- Samskaras (from the Sanskrit samskri, refined, the source of the word SANSKRIT) are ritual ceremo-nies that mark and purify life cycle events. Every samskara requires a BRAHMIN priest to preside and includes prayers, oblations, offerings, and a fire ritual.Rituals are performed to encourage impreg-nation and to obtain a male child. A special rite is performed at birth. The annaprashana is usually performed at the sixth month after birth to mark the feeding of the first solid food. The investiture of the SACRED THREAD, the upanayana ceremony, is performed for twice-born (high-caste) Hindu males when they are between ages eight and 12.Perhaps the two most important samskaras for Hindus are the wedding ceremony and the sraddha, or death ceremony. The sraddha can be performed only by a male child. It ensures that a soul does not remain as a ghost but goes on either to liberation or to its next birth. A yearly ritual is performed to feed the deceased, in particular Brahmins, lest they fall from heaven. This ancient ritual of feeding the ancestor seems to conflict with the belief that nearly everyone is reincar-nated, and that few proceed directly to heaven.Further reading: R. B. Pandy, Hindu Samskaras: Socio-Religious Study of the Hindu Sacraments (Delhi: Motilal Banarsidass, 1969); Prem Sahai, Hindu Marriage Sams-kara (Ahmedabad: Wheeler, 1993).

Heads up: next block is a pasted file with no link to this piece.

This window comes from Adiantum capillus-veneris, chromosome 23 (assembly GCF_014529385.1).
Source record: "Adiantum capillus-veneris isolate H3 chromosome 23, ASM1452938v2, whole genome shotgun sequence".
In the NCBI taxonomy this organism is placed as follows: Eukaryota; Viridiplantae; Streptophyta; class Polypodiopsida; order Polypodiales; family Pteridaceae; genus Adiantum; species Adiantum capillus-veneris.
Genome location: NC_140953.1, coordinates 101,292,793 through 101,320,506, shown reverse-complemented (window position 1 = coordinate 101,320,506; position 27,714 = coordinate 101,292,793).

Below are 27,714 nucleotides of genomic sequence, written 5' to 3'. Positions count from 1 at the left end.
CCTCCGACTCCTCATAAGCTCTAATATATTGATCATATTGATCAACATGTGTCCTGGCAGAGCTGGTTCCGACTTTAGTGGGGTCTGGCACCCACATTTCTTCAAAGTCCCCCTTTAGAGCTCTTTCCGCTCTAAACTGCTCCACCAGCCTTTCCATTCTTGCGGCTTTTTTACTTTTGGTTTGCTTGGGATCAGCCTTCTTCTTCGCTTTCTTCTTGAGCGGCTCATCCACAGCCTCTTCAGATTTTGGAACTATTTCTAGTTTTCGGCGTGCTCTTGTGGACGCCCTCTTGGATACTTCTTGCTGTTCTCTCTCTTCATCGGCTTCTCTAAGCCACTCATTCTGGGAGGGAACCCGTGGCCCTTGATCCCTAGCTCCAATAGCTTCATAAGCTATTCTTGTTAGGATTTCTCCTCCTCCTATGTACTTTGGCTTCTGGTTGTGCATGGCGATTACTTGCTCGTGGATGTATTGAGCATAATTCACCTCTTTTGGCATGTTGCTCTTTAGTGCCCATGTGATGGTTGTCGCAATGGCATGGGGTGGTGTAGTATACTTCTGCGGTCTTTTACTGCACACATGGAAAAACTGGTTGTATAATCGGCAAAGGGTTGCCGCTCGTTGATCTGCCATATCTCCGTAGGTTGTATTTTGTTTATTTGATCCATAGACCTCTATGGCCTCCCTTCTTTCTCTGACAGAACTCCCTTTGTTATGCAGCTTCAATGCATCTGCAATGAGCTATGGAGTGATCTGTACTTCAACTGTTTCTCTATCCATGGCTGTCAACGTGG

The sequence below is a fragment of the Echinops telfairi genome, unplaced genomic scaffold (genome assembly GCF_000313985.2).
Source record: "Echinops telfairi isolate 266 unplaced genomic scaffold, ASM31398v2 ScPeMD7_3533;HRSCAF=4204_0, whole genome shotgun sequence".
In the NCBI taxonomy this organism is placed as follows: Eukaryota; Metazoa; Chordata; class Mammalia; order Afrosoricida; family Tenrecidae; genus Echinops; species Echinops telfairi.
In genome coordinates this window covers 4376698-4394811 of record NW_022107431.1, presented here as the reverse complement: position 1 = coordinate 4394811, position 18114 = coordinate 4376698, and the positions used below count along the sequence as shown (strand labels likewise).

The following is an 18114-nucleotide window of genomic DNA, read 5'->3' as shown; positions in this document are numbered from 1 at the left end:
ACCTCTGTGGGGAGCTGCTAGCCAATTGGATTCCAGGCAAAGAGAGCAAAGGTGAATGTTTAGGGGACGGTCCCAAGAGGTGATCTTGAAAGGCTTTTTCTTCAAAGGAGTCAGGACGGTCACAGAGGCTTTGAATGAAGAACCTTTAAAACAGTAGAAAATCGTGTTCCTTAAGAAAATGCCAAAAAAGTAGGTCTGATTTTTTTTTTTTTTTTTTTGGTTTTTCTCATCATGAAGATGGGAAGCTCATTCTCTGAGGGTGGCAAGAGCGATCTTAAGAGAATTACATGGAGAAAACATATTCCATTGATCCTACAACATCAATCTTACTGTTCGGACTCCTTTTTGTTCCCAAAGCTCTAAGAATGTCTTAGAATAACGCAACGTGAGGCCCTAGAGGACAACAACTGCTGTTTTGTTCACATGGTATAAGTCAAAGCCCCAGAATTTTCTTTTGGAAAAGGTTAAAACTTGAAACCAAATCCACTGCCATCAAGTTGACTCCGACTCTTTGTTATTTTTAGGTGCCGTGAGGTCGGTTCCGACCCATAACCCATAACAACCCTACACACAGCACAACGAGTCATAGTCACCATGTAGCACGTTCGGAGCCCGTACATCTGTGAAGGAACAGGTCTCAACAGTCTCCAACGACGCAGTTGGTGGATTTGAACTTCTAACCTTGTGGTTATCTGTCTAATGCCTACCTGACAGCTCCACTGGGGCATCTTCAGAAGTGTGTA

Encyclopedia of Hinduism. A. Jones and James D. Ryan. 2007.